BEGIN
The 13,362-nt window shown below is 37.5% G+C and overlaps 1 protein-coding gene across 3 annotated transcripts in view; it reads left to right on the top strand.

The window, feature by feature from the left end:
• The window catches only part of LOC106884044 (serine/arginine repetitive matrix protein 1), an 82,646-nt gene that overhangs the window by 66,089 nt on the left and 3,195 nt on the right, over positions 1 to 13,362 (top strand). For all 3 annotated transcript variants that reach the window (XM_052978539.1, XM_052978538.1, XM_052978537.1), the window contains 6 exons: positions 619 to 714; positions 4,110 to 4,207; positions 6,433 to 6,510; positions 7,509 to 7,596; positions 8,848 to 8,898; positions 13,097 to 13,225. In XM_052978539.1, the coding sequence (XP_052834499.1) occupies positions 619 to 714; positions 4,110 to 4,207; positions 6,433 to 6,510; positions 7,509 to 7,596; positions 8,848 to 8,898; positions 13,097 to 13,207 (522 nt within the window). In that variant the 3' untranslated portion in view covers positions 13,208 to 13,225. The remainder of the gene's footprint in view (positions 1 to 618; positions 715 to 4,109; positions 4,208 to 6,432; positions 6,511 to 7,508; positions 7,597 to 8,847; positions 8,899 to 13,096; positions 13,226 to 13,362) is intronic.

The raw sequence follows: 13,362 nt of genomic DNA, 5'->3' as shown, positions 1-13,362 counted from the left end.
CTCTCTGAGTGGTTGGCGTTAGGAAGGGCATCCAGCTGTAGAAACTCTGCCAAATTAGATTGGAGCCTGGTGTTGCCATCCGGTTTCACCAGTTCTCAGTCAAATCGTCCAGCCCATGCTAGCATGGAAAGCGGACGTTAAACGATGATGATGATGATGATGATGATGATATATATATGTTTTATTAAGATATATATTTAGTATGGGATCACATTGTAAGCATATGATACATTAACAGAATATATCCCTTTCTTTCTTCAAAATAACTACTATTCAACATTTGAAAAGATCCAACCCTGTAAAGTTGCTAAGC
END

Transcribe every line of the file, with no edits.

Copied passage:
The 13,362-nt window shown below is 37.5% G+C and overlaps 1 protein-coding gene across 3 annotated transcripts in view; it reads left to right on the top strand.

The window, feature by feature from the left end:
• The window catches only part of LOC106884044 (serine/arginine repetitive matrix protein 1), an 82,646-nt gene that overhangs the window by 66,089 nt on the left and 3,195 nt on the right, over positions 1 to 13,362 (top strand). For all 3 annotated transcript variants that reach the window (XM_052978539.1, XM_052978538.1, XM_052978537.1), the window contains 6 exons: positions 619 to 714; positions 4,110 to 4,207; positions 6,433 to 6,510; positions 7,509 to 7,596; positions 8,848 to 8,898; positions 13,097 to 13,225. In XM_052978539.1, the coding sequence (XP_052834499.1) occupies positions 619 to 714; positions 4,110 to 4,207; positions 6,433 to 6,510; positions 7,509 to 7,596; positions 8,848 to 8,898; positions 13,097 to 13,207 (522 nt within the window). In that variant the 3' untranslated portion in view covers positions 13,208 to 13,225. The remainder of the gene's footprint in view (positions 1 to 618; positions 715 to 4,109; positions 4,208 to 6,432; positions 6,511 to 7,508; positions 7,597 to 8,847; positions 8,899 to 13,096; positions 13,226 to 13,362) is intronic.

The raw sequence follows: 13,362 nt of genomic DNA, 5'->3' as shown, positions 1-13,362 counted from the left end.
CTCTCTGAGTGGTTGGCGTTAGGAAGGGCATCCAGCTGTAGAAACTCTGCCAAATTAGATTGGAGCCTGGTGTTGCCATCCGGTTTCACCAGTTCTCAGTCAAATCGTCCAGCCCATGCTAGCATGGAAAGCGGACGTTAAACGATGATGATGATGATGATGATGATGATATATATATGTTTTATTAAGATATATATTTAGTATGGGATCACATTGTAAGCATATGATACATTAACAGAATATATCCCTTTCTTTCTTCAAAATAACTACTATTCAACATTTGAAAAGATCCAACCCTGTAAAGTTGCTAAGC